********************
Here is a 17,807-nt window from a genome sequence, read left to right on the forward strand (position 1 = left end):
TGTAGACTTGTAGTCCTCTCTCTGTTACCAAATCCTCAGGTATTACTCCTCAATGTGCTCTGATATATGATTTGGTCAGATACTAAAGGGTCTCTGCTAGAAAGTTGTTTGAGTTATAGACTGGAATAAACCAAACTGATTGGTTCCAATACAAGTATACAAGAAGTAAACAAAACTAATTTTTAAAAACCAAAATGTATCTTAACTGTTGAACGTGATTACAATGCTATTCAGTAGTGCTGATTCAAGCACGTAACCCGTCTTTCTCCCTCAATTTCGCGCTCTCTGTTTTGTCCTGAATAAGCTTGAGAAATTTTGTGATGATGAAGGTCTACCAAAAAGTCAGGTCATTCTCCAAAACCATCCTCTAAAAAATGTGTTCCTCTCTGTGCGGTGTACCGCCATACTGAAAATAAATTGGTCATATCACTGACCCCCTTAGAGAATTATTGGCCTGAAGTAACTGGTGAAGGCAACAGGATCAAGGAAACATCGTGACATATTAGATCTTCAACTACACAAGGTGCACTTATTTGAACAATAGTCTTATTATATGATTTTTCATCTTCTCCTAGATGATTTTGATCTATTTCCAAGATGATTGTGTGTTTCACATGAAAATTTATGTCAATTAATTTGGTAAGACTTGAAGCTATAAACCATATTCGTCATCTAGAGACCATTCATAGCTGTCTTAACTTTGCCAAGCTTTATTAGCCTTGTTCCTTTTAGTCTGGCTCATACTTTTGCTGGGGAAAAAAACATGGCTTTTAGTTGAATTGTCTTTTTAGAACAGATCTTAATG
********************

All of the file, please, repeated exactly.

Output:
Here is a 17,807-nt window from a genome sequence, read left to right on the forward strand (position 1 = left end):
TGTAGACTTGTAGTCCTCTCTCTGTTACCAAATCCTCAGGTATTACTCCTCAATGTGCTCTGATATATGATTTGGTCAGATACTAAAGGGTCTCTGCTAGAAAGTTGTTTGAGTTATAGACTGGAATAAACCAAACTGATTGGTTCCAATACAAGTATACAAGAAGTAAACAAAACTAATTTTTAAAAACCAAAATGTATCTTAACTGTTGAACGTGATTACAATGCTATTCAGTAGTGCTGATTCAAGCACGTAACCCGTCTTTCTCCCTCAATTTCGCGCTCTCTGTTTTGTCCTGAATAAGCTTGAGAAATTTTGTGATGATGAAGGTCTACCAAAAAGTCAGGTCATTCTCCAAAACCATCCTCTAAAAAATGTGTTCCTCTCTGTGCGGTGTACCGCCATACTGAAAATAAATTGGTCATATCACTGACCCCCTTAGAGAATTATTGGCCTGAAGTAACTGGTGAAGGCAACAGGATCAAGGAAACATCGTGACATATTAGATCTTCAACTACACAAGGTGCACTTATTTGAACAATAGTCTTATTATATGATTTTTCATCTTCTCCTAGATGATTTTGATCTATTTCCAAGATGATTGTGTGTTTCACATGAAAATTTATGTCAATTAATTTGGTAAGACTTGAAGCTATAAACCATATTCGTCATCTAGAGACCATTCATAGCTGTCTTAACTTTGCCAAGCTTTATTAGCCTTGTTCCTTTTAGTCTGGCTCATACTTTTGCTGGGGAAAAAAACATGGCTTTTAGTTGAATTGTCTTTTTAGAACAGATCTTAATG